Watercress Line

But no butts.

The water butt plinth at Medstead station was completed and the mortar set for the return of the water butt ready to collect this winters rain. The butt was completely drained during that long hot spell in the summer, causing a more arduous watering operation for our stalwart gardeners but who manged to maintain the usual brilliant display against the odds.   

In the workshop a setting-out board has been made to manufacture replacement windows ‘in house’ for various jobs where we need to have new windows installed and where repairs are no longer an option. A sheet of plywood was painted white and on this was drawn a full scale outline of the windows and frames that will be constructed during the  winter months. This method reduces construction time and also creates a consistent end product for installation where exact  size is necessary, and is also considerable saving on out-sourced frames. Currently, various windows and frames are now under construction with three teams working on them, the first ones being for the lamp room and ladies waiting room at Medstead.  

The hot sunny spell in the summer really aged the already faded and peeling paint on the front porch at Ropley station. In order to beat the winter forces of nature a small team tackled a re-paint before the worse of the weather struck. The team also did some repair work and painting on the windows on the same south side of the building. This should prevent the water ingress that has caused a few problems recently when the rain has been blown by strong winds.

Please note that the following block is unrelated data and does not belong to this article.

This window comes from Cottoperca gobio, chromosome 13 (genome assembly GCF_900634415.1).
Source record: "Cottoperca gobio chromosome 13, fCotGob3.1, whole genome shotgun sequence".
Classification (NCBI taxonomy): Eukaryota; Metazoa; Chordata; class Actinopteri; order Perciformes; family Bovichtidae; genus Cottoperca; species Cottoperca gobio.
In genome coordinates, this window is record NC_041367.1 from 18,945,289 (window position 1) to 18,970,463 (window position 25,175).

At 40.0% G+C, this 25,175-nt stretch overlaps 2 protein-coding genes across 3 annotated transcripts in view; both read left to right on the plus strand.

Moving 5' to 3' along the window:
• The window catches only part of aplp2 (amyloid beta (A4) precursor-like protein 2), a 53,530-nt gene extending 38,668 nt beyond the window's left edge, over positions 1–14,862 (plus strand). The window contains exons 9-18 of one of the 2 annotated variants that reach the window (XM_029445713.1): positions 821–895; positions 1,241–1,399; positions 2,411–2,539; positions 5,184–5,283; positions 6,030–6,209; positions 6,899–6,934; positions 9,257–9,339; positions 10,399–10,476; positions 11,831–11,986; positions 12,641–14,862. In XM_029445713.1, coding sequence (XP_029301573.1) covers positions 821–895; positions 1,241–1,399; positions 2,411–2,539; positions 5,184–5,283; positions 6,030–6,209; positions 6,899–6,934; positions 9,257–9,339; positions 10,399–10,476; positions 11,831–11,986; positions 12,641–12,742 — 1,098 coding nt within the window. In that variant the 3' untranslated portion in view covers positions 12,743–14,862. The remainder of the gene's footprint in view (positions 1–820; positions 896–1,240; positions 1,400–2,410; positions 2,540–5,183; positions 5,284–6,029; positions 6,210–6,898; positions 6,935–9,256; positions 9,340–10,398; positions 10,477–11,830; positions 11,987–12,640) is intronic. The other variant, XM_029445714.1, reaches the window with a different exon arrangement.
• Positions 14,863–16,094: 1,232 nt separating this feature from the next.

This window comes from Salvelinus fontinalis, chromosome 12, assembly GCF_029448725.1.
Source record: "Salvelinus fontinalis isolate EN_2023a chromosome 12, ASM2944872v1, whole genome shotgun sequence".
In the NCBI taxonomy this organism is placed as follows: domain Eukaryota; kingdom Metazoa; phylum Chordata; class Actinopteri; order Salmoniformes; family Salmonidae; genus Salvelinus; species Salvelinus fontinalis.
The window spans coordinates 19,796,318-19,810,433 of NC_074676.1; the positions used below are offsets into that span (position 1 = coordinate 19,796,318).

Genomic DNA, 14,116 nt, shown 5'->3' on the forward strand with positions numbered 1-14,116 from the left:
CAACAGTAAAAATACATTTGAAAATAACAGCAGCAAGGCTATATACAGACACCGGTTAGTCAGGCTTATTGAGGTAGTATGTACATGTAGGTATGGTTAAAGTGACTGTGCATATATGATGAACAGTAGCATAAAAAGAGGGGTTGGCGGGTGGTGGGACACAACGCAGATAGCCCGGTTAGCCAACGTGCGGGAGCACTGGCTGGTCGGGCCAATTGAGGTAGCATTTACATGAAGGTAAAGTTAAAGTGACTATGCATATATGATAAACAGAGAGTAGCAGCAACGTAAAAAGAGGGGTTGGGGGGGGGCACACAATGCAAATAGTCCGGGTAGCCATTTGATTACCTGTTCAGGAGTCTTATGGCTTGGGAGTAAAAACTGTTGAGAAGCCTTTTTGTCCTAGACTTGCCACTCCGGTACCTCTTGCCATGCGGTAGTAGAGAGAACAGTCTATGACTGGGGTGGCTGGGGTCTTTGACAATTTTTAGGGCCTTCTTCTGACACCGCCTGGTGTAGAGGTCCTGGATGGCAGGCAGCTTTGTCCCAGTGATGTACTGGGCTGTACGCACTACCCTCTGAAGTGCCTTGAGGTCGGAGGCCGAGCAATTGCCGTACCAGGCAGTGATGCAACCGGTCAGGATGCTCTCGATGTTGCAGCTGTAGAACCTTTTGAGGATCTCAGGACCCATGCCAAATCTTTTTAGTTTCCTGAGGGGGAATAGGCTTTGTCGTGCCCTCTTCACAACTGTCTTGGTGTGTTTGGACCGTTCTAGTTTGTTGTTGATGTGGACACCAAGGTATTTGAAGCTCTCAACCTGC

Following a little contretemps between a delivery lorry and one of the gate posts at the entrance to the platform area at Ropley, a team has been removing the broken post and excavating a hole to install a new one. The incident also damaged the short length of spiked fencing that runs between the post and the machine shop wall. This had to be taken back to the workshop for some welding and straightening to be done, but it was given a repaint whilst it was there before re-fitting. It was just one of those distractions that take us away from the normal work schedule.

Also at Ropley, reasonable weather has made progress on the laying of granite setts to progress steadily. This also enabled the replica, but full functioning, concrete coal bunker to be erected on the slab area inserted in the setts- construction of which by members of the PWay Department can also be seen on their new(ish) blog. This feature provides an authentic look to the station as to how coal was stored for use in the open fireplaces in waiting rooms and station offices. When visitors come to the Railway during the colder months they are welcomed by blazing coal fires in the stoves and fireplaces in the station waiting rooms, giving a cosy feel. This is true especially younger visitors for whom such a feature is now not a common sight and they can actually see the source from where the warmth is given off.

Bob Brooks

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